Earlier today we published a contributed piece from an attorney on the front lines of the foreclosure mess -- and he wrote about a Tennessee Supreme Court case pitting an insurer against a lender. The reason? The insured property went into foreclosure, and then burned to the ground. When the lender went back to the insurer for restitution, the insurer balked and said the lender had a duty to disclose the foreclosure to it. We here at HW think it's likely to end up being a much more common problem. Arson has always been an issue when we're talking about foreclosures. Here's an example of the lengths some borrowers will go to:
Faced with foreclosure on her Russellville, Indiana home, Christina Snyder allegedly concocted the kind of plan that now has insurance executives on edge. According to the county prosecutor, the 31-year-old Snyder allegedly offered to pay a neighbor $5,000 to help her burn down her house and make it look like a botched rape attempt - all in order to claim $80,000 in insurance money. Snyder wanted the neighbor to bind her hands in duct tape, write "whore" on her shirt, and then help her escape once the blaze was set, the prosecutor says. The neighbor demurred, instead reporting Snyder to police.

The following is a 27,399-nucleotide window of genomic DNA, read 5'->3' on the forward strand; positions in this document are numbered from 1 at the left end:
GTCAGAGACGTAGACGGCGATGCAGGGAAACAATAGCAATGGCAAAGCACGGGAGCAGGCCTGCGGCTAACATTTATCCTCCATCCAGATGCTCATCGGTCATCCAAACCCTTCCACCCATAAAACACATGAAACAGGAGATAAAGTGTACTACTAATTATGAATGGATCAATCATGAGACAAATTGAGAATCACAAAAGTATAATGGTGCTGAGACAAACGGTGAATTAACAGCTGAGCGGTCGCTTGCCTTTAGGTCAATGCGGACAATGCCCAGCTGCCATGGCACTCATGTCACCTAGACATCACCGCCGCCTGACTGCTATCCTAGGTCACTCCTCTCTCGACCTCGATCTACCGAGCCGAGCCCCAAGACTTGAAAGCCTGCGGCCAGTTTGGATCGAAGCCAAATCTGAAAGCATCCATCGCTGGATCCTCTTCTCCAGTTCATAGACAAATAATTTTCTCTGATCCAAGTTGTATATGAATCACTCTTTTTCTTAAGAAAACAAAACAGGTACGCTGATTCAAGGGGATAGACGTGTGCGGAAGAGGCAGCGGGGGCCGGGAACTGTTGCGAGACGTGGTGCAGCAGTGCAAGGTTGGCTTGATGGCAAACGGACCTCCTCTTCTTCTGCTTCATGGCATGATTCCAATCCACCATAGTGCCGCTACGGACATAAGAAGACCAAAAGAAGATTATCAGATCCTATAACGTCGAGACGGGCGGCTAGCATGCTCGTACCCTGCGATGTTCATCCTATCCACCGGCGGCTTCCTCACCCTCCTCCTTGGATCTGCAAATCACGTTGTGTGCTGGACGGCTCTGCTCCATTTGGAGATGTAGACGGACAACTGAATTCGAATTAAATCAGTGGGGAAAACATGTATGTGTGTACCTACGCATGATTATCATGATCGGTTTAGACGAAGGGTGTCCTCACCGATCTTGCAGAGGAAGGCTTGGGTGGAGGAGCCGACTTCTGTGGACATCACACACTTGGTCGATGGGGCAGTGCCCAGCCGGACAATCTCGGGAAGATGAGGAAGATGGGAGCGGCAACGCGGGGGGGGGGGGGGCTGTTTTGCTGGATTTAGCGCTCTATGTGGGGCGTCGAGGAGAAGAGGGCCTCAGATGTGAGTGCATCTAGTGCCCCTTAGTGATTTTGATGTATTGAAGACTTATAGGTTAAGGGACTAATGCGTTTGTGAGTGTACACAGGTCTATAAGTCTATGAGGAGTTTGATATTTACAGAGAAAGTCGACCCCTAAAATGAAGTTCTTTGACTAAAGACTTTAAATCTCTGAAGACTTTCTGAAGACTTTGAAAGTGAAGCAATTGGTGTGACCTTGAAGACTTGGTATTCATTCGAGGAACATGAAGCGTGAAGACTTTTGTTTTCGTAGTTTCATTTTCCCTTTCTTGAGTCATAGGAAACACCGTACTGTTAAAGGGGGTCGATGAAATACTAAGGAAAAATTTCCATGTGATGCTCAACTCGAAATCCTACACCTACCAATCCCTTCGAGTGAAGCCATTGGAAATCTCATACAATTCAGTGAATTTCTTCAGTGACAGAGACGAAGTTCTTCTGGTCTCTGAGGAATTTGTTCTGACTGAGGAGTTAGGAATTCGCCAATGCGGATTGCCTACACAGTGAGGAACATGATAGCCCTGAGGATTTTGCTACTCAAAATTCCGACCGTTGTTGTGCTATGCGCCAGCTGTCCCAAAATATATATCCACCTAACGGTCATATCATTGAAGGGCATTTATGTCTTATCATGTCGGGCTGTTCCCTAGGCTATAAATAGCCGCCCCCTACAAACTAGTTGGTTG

Faced with that sort of behavior on the upswing, it's no wonder the insurers are refusing to pay. It's also possible that, should lenders be required to notify hazard insurers of a pending foreclosure action, those insurers will immediately cancel their contract citing material adverse change. Which would leave lenders and their investor high and dry -- and hike loss severity further. We'll keep out ears to the ground for the ruling out of Tennessee ... Editor's note: If you'd like to contribute a story to Housing Wire, shoot an email to editor@housingwire.com and request a copy of our contributor's guidelines. We're always open to running content written by knowledgeable industry participants, so long as it's within our guidelines.